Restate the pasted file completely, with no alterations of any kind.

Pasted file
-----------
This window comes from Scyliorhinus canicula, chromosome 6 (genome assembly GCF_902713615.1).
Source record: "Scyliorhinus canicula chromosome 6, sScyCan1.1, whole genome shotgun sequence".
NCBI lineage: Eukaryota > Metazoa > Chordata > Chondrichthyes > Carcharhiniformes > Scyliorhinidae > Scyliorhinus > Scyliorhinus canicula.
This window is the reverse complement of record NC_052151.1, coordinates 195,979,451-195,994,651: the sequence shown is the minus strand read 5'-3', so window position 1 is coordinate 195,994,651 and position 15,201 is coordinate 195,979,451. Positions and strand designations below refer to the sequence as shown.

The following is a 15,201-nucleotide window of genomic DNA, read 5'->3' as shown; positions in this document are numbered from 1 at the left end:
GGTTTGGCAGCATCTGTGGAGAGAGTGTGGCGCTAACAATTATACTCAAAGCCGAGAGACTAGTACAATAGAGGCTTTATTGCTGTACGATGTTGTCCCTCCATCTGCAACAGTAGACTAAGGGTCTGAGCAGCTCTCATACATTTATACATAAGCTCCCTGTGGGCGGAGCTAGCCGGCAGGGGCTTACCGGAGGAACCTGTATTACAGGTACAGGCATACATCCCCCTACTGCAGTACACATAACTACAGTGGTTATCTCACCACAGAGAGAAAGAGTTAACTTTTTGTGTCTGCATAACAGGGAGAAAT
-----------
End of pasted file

This window comes from Scyliorhinus canicula, chromosome 6 (genome assembly GCF_902713615.1).
Source record: "Scyliorhinus canicula chromosome 6, sScyCan1.1, whole genome shotgun sequence".
NCBI lineage: Eukaryota > Metazoa > Chordata > Chondrichthyes > Carcharhiniformes > Scyliorhinidae > Scyliorhinus > Scyliorhinus canicula.
This window is the reverse complement of record NC_052151.1, coordinates 195,979,451-195,994,651: the sequence shown is the minus strand read 5'-3', so window position 1 is coordinate 195,994,651 and position 15,201 is coordinate 195,979,451. Positions and strand designations below refer to the sequence as shown.

The following is a 15,201-nucleotide window of genomic DNA, read 5'->3' as shown; positions in this document are numbered from 1 at the left end:
GGTTTGGCAGCATCTGTGGAGAGAGTGTGGCGCTAACAATTATACTCAAAGCCGAGAGACTAGTACAATAGAGGCTTTATTGCTGTACGATGTTGTCCCTCCATCTGCAACAGTAGACTAAGGGTCTGAGCAGCTCTCATACATTTATACATAAGCTCCCTGTGGGCGGAGCTAGCCGGCAGGGGCTTACCGGAGGAACCTGTATTACAGGTACAGGCATACATCCCCCTACTGCAGTACACATAACTACAGTGGTTATCTCACCACAGAGAGAAAGAGTTAACTTTTTGTGTCTGCATAACAGGGAGAAAT